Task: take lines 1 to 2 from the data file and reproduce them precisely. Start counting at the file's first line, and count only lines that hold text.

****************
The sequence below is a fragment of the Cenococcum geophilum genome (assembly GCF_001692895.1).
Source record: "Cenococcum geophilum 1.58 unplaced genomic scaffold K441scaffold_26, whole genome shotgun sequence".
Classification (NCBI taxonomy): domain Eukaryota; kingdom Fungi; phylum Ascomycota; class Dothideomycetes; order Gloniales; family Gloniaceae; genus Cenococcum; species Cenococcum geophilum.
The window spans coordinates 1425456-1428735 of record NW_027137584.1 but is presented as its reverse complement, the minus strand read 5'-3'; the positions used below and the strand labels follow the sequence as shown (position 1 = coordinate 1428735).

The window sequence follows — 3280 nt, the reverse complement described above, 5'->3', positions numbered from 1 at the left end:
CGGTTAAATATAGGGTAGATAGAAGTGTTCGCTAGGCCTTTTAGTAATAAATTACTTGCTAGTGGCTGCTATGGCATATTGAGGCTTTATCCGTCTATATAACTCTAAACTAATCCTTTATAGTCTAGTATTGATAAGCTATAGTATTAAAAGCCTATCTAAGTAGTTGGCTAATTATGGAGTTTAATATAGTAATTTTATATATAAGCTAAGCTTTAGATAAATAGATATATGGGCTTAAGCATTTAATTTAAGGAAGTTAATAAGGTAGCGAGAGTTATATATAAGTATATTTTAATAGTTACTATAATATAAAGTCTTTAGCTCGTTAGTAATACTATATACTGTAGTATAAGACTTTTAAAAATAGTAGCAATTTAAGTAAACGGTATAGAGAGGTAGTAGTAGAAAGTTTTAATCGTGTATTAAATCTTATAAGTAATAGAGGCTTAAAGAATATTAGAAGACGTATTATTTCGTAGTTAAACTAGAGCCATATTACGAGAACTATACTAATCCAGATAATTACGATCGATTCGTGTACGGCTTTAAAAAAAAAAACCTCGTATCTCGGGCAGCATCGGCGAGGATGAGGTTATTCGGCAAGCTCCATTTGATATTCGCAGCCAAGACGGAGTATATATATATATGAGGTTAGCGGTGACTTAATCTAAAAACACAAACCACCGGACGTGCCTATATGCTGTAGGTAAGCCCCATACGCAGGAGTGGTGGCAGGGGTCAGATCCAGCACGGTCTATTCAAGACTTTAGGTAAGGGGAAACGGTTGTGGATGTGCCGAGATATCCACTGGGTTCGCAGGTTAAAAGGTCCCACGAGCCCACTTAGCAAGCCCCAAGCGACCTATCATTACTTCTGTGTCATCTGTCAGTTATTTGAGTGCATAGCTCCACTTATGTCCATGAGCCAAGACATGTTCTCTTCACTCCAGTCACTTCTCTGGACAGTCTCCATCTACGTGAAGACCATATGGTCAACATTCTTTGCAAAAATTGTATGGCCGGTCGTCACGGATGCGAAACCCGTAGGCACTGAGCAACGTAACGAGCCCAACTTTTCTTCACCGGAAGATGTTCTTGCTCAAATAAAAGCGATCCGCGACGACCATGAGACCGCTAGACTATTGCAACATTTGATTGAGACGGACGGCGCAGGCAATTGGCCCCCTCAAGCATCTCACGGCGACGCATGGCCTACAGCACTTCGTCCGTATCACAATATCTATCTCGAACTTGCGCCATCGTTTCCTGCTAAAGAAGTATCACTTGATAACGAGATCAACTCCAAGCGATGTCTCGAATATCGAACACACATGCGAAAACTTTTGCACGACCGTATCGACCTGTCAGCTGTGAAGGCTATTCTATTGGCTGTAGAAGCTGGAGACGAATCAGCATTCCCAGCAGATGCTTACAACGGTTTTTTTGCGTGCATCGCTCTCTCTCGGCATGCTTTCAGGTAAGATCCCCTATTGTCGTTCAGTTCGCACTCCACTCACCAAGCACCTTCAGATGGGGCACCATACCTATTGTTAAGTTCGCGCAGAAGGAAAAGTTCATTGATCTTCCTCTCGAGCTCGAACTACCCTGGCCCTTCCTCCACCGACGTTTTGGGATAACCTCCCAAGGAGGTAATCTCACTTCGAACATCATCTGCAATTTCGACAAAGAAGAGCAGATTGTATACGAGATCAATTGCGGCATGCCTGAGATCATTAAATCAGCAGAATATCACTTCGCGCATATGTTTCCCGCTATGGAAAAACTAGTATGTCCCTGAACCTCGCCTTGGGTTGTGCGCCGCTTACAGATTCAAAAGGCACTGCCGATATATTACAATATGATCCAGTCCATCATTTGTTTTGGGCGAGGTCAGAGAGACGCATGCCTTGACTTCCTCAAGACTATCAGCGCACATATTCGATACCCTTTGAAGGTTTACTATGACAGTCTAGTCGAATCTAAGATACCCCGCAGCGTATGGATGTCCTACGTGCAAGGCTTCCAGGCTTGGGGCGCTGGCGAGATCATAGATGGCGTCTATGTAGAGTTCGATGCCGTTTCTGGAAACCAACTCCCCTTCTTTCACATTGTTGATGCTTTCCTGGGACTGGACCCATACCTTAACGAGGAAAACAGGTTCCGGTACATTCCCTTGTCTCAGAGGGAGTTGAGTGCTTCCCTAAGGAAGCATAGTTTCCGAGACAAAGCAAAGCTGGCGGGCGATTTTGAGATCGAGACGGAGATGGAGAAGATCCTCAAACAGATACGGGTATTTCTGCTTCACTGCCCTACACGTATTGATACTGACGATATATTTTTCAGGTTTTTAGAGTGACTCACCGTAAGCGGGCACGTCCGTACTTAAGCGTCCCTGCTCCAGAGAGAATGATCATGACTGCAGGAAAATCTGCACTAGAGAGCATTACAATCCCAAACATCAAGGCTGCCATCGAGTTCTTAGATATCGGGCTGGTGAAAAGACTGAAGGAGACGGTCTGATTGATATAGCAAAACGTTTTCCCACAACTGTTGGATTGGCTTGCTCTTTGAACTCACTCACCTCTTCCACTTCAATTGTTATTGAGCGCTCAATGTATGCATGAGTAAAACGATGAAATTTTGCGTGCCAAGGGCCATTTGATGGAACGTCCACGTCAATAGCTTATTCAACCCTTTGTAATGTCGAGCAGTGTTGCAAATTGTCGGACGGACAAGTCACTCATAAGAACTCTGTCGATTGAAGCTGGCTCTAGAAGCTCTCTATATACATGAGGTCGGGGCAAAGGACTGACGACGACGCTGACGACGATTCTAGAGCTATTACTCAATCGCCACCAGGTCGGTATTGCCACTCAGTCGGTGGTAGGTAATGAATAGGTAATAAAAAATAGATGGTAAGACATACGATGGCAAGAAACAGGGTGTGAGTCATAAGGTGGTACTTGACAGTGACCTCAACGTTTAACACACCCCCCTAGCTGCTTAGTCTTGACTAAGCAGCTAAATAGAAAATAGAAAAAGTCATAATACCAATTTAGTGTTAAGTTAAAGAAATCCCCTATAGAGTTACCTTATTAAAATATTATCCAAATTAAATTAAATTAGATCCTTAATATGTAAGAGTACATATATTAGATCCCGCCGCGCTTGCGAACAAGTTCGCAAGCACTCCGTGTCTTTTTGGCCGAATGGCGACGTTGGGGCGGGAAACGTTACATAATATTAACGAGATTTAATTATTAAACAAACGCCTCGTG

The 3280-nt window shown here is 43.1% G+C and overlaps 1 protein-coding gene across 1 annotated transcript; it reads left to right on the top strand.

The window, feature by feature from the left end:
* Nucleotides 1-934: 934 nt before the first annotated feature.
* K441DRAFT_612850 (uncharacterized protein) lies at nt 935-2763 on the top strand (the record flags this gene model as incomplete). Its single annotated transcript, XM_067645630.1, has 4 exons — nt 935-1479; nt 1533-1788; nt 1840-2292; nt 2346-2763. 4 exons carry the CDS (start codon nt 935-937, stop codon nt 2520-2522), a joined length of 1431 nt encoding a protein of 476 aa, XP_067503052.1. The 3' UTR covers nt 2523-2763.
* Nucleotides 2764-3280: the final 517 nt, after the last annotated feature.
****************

The sequence below is a fragment of the Cenococcum geophilum genome (assembly GCF_001692895.1).
Source record: "Cenococcum geophilum 1.58 unplaced genomic scaffold K441scaffold_26, whole genome shotgun sequence".